Should You Stop Spending on Calcium Supplements?


Published: December 29, 2017

RH Weekly News Roundup – 29 December 2017

Should You Stop Spending on Calcium Supplements?

Women are more prone to developing osteoporosis than men, and we’ve long been advised to get plenty of calcium and vitamin D in our diets to strengthen bones and reduce the risk of fractures and breaks later in life. (And, yes, you should continue to add foods that contain these nutrients in your diet.) Women that don’t consume enough naturally, supplements are often advised – or, at the very least, taken to combat frail bones.

But, before you rush off to pick up a new bottle of calcium or vitamin D tablets, you should know that there’s nothing in the past decade of medical research and literature that suggests they help – at least not for women over 50 that live on their own. There are some groups of women that may continue to reap the suggested benefits (particularly older women in assisted living situations) as trials considering these factors weren’t included in the research. It’s worth thinking about, though you should always consult a professional before taking yourself off supplements – and there may always be other benefits; preventing osteo-injuries just isn’t one of them.


How Gabon Provides Healthcare to Poor Populations

Across Africa, it’s often difficult for those in need to get to the hospital and receive care. In some cases, it’s the distance to facilities – even when they seem “close enough”, family members struggle to assist with the transport when a patient is unable to move comfortably. Sometimes, there just aren’t enough (or any) doctors or support staff. And, then there’s the matter of paying for services. It’s all three in Libreville in Gabon – a country where nearly 40 percent of the population lives under the poverty line.

And yet, a service is ensuring that even the poorest of the poor in the city receive the treatment they need and deserve. SAMU-Social (Service for Urgent Medical Aid) brings ambulance services to those that can’t make it to health centres on their own and provides urgent treatment on site when necessary. With a free number to call, residents receive high-quality treatment when they need it – without paying a cent for the service. According to the organisation, over 7000 interventions have been undertaken between July and December of this year. That’s definitely something for the rest of continent to consider.



Calorie Consumption Reduction (to 1800) Advised

Nutritionists and medical scientists have long advised the “average” woman to consume 2200 calories daily (while the average man gets 2500 daily). It’s super important to note that everyone’s body is different and while this is a good “average” target, it’s not a universal number – and it’s still important to consider the types of foods that make up that number.

But, in the UK, a health advisory service has reduced the number of suggested daily calories to 1800 for both men and women. Except, they haven’t really. The recommended consumption is still 2200 for women, but because most people fail to account for the calories in sugary drinks as well as underestimating the real numbers consumed (a little nibble here and a sampling of that there), it’s hoped that reducing the number of calories and directing counters to consider only main meals will set calories consumed closer to targets. If you happen to be a calorie counter (which isn’t always the best way to lose weight), it’s a reminder to consider your beverages and extra bites as much as your main meals.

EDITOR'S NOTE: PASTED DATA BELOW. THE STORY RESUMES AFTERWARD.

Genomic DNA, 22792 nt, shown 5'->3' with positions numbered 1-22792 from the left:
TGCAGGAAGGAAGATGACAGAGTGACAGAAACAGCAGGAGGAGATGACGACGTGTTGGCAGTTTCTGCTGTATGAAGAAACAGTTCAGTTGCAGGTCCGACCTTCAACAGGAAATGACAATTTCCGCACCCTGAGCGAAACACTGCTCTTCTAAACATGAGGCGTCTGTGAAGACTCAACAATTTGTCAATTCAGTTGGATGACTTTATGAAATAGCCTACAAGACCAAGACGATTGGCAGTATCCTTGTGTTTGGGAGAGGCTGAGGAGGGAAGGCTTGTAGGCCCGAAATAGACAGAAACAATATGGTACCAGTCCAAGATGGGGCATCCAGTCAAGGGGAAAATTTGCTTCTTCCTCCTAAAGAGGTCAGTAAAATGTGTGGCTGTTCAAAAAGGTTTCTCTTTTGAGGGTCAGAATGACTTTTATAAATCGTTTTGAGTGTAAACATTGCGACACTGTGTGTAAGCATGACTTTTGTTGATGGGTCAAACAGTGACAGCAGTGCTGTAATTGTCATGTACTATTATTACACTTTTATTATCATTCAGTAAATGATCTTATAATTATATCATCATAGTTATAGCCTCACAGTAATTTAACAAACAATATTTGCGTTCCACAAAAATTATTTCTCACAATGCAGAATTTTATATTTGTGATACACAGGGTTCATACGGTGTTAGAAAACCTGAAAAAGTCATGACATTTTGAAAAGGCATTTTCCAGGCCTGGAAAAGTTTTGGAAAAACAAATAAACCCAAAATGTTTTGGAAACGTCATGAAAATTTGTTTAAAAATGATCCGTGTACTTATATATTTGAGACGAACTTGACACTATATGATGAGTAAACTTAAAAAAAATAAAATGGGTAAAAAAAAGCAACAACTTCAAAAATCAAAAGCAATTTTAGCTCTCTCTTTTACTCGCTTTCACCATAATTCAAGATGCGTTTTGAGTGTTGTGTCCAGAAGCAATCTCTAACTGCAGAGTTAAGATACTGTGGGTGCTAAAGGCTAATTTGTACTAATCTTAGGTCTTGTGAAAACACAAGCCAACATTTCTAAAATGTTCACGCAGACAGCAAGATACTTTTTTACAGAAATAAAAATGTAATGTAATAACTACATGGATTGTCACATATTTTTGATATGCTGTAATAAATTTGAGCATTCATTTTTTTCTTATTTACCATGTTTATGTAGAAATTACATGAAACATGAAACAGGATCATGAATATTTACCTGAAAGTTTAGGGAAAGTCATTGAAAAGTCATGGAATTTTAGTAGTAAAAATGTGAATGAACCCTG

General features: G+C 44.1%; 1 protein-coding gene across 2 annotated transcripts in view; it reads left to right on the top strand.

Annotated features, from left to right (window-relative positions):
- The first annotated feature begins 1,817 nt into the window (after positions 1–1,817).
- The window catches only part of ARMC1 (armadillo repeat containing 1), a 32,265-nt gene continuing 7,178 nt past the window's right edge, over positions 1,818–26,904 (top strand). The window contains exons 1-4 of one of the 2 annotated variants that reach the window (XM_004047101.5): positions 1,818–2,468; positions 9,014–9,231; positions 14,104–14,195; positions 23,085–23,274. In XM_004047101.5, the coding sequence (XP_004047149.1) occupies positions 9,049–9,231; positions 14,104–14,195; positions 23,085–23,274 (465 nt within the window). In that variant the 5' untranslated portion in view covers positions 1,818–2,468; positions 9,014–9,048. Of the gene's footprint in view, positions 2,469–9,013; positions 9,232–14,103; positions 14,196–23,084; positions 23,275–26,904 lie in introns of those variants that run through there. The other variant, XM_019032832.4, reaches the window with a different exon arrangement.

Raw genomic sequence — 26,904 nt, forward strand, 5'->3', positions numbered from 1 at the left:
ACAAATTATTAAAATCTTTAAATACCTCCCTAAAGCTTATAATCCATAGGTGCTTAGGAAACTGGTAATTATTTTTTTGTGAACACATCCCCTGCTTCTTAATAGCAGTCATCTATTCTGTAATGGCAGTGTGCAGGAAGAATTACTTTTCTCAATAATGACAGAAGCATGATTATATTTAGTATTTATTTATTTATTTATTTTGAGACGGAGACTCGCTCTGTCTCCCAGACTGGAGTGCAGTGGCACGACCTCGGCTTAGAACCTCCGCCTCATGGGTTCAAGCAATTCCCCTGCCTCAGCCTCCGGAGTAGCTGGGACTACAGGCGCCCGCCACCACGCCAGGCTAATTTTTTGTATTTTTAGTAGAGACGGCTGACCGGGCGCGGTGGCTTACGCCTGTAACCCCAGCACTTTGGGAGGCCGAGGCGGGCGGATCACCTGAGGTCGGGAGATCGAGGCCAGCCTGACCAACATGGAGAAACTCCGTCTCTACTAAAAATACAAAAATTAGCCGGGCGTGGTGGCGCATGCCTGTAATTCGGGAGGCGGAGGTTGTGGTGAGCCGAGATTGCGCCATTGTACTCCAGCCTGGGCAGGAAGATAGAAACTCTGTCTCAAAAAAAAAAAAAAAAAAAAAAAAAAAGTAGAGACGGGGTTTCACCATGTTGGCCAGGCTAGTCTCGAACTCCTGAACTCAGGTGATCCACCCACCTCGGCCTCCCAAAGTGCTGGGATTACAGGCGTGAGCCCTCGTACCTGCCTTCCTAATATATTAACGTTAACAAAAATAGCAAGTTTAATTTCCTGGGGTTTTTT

It’s Time to Tackle Rape and Gender Violence

In 2017, Lagos State alone experienced a 100 percent increase in domestic and sexual violence cases. And, those are just the reported incidents. It’s tough to gauge just how many women have suffered this type of abuse as so many remain silent from fear or pressure. A global database suggests the number of reported crimes is vastly underreported. Indeed, some Nigerian women aren’t even aware that there are laws against gender-based violence, with the first national piece of legislation only entering the books in 2015.

But, there are laws – and there are those committed to upholding them. In October, Amadi Onyekachi was assaulted by a police officer and believed she could do nothing about it except post details of her ordeal on social media. Her bravery caught the attention of a deputy commissioner who pursued the case, leading to the arrest of the perpetrator. Today, she’s urging other women to speak up and speak out. It’s also the cause championed by the new Miss Nigeria, Mildred Ehiguese, who plans to work to empower rape victims during her tenure. 2018 is definitely a time for a change!


WHO Confirms Yellow Fever Cases

The World Health Organisation (WHO) has confirmed 32 cases of Yellow Fever in Nigeria through laboratory testing in their facilities in Dakar. They have also classified the country’s risk level as high which may seem somewhat extreme given the confirmation of 32 cases. However, it’s worth noting that those aren’t the only confirmed cases – other tests have been run in Nigeria and confirmed the presence of Yellow Fever. Currently, case fatality across all cases is around 25 percent.

If you’ve already been immunised against Yellow Fever, there’s no reason to worry; a single preventative vaccination confers immunity for life. Anyone that hasn’t been vaccinated should do so now – especially before traveling to Kano, Kebbi, Kogi, Kwara, Nasarawa, and Zamfara – as there is no specific anti-viral drug available. Symptoms of this acute viral haemorrhagic disease are similar to other infections of this nature (fever, headache, vomiting, and muscle pain), but also include jaundice of the skin. If you are concerned about infection, it’s important to seek medical attention urgently.

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